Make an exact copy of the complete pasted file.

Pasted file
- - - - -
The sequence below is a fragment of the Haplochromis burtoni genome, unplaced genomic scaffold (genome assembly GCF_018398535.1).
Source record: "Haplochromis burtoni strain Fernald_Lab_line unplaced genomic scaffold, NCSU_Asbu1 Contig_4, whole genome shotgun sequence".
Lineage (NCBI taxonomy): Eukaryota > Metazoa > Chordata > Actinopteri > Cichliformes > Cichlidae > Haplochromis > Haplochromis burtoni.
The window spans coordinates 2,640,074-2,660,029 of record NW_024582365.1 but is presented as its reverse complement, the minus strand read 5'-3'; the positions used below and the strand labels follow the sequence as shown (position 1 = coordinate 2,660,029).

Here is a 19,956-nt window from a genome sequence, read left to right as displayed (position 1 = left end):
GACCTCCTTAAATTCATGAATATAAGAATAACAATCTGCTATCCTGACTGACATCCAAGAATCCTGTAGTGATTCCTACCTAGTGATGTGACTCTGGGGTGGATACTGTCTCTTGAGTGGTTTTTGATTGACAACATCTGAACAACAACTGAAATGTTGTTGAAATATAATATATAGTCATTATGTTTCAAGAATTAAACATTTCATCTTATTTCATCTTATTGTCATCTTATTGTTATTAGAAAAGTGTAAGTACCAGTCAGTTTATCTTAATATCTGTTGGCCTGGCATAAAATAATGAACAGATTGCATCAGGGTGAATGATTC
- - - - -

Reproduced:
The sequence below is a fragment of the Haplochromis burtoni genome, unplaced genomic scaffold (genome assembly GCF_018398535.1).
Source record: "Haplochromis burtoni strain Fernald_Lab_line unplaced genomic scaffold, NCSU_Asbu1 Contig_4, whole genome shotgun sequence".
Lineage (NCBI taxonomy): Eukaryota > Metazoa > Chordata > Actinopteri > Cichliformes > Cichlidae > Haplochromis > Haplochromis burtoni.
The window spans coordinates 2,640,074-2,660,029 of record NW_024582365.1 but is presented as its reverse complement, the minus strand read 5'-3'; the positions used below and the strand labels follow the sequence as shown (position 1 = coordinate 2,660,029).

Here is a 19,956-nt window from a genome sequence, read left to right as displayed (position 1 = left end):
GACCTCCTTAAATTCATGAATATAAGAATAACAATCTGCTATCCTGACTGACATCCAAGAATCCTGTAGTGATTCCTACCTAGTGATGTGACTCTGGGGTGGATACTGTCTCTTGAGTGGTTTTTGATTGACAACATCTGAACAACAACTGAAATGTTGTTGAAATATAATATATAGTCATTATGTTTCAAGAATTAAACATTTCATCTTATTTCATCTTATTGTCATCTTATTGTTATTAGAAAAGTGTAAGTACCAGTCAGTTTATCTTAATATCTGTTGGCCTGGCATAAAATAATGAACAGATTGCATCAGGGTGAATGATTC